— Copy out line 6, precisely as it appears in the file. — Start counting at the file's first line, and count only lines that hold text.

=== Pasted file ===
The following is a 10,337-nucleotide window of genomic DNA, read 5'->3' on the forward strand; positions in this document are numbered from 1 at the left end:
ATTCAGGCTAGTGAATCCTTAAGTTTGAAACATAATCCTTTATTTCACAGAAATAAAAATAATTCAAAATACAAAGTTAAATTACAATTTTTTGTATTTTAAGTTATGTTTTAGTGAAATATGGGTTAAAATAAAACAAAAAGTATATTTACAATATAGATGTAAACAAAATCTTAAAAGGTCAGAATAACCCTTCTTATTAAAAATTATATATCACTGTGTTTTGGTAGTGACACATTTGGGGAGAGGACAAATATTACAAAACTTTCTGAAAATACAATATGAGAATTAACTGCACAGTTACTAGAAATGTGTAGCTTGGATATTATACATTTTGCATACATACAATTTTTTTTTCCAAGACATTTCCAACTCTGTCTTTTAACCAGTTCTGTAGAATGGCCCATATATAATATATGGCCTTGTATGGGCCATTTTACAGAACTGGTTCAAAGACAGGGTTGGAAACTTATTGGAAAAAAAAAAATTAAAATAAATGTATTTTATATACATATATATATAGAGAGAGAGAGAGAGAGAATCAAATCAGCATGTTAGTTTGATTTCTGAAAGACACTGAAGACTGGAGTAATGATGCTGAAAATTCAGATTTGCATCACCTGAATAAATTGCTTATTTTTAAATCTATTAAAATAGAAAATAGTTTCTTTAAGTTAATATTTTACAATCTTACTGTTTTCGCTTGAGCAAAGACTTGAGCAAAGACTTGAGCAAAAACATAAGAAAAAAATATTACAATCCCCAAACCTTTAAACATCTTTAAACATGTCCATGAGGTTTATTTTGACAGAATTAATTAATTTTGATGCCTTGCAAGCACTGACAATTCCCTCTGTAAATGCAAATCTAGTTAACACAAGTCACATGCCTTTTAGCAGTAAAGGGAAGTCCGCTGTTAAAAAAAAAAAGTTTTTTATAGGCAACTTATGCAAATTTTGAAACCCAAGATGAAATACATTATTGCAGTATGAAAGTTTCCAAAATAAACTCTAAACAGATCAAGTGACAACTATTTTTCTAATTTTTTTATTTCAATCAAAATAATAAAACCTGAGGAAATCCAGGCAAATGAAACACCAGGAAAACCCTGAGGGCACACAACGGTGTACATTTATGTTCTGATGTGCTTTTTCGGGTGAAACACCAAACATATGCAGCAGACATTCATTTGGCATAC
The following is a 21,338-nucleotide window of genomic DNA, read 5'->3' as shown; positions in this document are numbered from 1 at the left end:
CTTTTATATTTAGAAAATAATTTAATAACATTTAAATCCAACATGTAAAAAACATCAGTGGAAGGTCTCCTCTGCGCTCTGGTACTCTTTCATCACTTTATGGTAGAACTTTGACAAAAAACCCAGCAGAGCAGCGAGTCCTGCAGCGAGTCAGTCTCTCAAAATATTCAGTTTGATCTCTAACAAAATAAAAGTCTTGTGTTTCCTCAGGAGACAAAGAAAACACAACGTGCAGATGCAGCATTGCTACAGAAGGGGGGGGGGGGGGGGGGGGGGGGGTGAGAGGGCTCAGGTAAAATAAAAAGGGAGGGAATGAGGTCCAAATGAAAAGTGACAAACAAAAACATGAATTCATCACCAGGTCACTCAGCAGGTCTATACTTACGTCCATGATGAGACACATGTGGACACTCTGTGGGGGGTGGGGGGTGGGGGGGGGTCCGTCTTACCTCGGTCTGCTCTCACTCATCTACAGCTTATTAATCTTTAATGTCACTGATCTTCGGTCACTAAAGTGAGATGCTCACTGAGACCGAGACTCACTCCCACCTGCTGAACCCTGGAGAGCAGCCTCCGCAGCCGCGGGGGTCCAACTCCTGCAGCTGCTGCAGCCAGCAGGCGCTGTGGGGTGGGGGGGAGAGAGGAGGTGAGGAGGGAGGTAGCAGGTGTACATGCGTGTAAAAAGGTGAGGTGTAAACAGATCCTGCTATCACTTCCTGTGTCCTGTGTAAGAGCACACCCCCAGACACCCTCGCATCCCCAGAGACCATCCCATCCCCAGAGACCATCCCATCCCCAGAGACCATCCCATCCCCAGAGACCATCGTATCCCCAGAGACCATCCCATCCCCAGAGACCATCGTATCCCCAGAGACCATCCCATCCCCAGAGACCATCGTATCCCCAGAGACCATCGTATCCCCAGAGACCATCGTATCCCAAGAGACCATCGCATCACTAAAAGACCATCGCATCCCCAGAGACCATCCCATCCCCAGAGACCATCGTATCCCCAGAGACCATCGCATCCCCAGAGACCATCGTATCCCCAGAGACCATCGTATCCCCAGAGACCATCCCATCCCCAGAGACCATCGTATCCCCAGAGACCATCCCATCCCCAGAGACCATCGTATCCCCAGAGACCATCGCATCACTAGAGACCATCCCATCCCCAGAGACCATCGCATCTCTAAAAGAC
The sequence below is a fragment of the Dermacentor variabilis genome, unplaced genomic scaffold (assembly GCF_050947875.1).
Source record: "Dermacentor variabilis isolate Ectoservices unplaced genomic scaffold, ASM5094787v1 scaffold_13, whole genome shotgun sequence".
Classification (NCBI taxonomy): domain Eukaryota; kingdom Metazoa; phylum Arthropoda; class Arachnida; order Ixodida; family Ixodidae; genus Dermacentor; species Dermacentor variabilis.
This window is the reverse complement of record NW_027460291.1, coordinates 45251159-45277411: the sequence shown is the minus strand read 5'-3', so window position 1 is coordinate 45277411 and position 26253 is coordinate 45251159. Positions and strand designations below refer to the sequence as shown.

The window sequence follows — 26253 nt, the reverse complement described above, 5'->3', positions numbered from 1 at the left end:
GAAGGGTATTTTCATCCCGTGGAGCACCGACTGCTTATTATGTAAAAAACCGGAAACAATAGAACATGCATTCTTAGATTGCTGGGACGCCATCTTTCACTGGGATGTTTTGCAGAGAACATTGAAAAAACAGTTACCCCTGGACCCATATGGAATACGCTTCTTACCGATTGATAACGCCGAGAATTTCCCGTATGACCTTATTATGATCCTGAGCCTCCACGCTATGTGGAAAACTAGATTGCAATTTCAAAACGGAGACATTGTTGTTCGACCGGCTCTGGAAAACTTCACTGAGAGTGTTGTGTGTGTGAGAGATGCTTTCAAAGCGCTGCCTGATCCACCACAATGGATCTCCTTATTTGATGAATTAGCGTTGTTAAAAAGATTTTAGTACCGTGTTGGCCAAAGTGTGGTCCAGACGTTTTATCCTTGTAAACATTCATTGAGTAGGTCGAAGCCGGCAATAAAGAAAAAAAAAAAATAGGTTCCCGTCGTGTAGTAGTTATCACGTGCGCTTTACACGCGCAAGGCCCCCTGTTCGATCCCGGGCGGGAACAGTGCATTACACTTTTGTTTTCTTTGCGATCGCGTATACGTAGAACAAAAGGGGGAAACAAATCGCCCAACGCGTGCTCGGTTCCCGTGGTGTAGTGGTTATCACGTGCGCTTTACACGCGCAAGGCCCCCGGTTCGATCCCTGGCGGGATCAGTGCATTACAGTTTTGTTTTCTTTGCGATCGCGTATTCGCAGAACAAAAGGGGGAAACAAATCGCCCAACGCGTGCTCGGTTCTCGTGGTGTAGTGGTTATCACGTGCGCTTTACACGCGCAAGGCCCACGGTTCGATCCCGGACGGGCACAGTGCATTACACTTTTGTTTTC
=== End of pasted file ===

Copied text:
Source record: "Dermacentor variabilis isolate Ectoservices unplaced genomic scaffold, ASM5094787v1 scaffold_13, whole genome shotgun sequence".